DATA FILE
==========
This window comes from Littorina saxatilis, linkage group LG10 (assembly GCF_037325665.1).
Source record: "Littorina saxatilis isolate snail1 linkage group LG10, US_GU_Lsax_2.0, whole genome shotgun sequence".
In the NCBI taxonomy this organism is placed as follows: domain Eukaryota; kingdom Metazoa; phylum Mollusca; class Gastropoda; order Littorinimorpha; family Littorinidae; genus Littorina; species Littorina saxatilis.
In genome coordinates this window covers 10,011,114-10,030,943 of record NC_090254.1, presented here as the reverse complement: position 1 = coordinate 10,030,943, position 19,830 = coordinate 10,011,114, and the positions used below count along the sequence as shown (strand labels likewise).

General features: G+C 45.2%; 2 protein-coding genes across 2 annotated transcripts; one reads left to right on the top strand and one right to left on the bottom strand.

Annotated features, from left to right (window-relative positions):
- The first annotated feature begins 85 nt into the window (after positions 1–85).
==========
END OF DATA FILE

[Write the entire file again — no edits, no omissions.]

This window comes from Littorina saxatilis, linkage group LG10 (assembly GCF_037325665.1).
Source record: "Littorina saxatilis isolate snail1 linkage group LG10, US_GU_Lsax_2.0, whole genome shotgun sequence".
In the NCBI taxonomy this organism is placed as follows: domain Eukaryota; kingdom Metazoa; phylum Mollusca; class Gastropoda; order Littorinimorpha; family Littorinidae; genus Littorina; species Littorina saxatilis.
In genome coordinates this window covers 10,011,114-10,030,943 of record NC_090254.1, presented here as the reverse complement: position 1 = coordinate 10,030,943, position 19,830 = coordinate 10,011,114, and the positions used below count along the sequence as shown (strand labels likewise).

General features: G+C 45.2%; 2 protein-coding genes across 2 annotated transcripts; one reads left to right on the top strand and one right to left on the bottom strand.

Annotated features, from left to right (window-relative positions):
- The first annotated feature begins 85 nt into the window (after positions 1–85).